Music is being studied thoroughly as a promising tool for therapy for the brain, lungs and heart (source). These health benefits are readily available with regular practice on the trombone. The American Music Therapy Association lists the following benefits of music therapy:
- Promote Wellness
- Manage Stress
- Alleviate Pain
- Express Feelings
- Enhance Memory
- Improve Communication
- Promote Physical Rehabilitation
Learning & Playing Trombone Bonus Benefit 1: Monetizing Your Skills
The first “bonus benefit” is about money.
Once you've become a capable trombonist, there are many different avenues to monetize your skills. Here are just a few to consider:
- Performing original music live (at clubs, dinner parties, churches, coffee shops, and even busking)
- Performing covers live
- Record streaming royalties from original music
- Teaching trombone lessons
- Recording as a session trombonist
There are plenty of other opportunities to monetize trombone-playing skills. Marketable skills (whether they're high-paying and/or capitalized on or not) are undoubtedly a benefit of learning and playing the trombone.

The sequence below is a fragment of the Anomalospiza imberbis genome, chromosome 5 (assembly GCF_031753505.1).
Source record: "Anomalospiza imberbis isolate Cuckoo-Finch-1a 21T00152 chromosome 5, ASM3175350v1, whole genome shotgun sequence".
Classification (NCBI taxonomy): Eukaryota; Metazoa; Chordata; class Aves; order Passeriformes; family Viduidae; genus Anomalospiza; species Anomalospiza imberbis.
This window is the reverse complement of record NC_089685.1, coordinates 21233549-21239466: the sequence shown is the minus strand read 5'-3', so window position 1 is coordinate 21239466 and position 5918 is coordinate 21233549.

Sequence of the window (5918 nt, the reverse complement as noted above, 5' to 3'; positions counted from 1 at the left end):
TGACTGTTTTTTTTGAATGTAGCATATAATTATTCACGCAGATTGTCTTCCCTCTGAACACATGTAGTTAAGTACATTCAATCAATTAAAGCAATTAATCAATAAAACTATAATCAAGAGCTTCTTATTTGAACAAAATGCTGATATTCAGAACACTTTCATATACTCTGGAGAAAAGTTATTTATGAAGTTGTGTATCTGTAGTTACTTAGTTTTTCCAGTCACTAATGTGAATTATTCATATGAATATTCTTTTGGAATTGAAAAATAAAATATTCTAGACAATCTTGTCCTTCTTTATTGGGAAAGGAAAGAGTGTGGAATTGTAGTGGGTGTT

Learning & Playing Trombone Bonus Benefit 2: Opportunity To Learn Instrument Upkeep & Construction
Learning and playing trombone isn't only about the technique, music theory and songs. It's also about the instruments themselves. Leaning the trombone gives us a great opportunity to learn about the physics of sound and brass instruments more generally.
Furthermore, learning the general upkeep of the trombone teaches us about plenty of other topics, including:
- How to disassemble and reassemble trombones
- How air vibrates our lips and tubes of air to produce sound
- The effects of humidity on metal
- How to clean trombones for optimal health and performance
- How to properly oil/grease the slides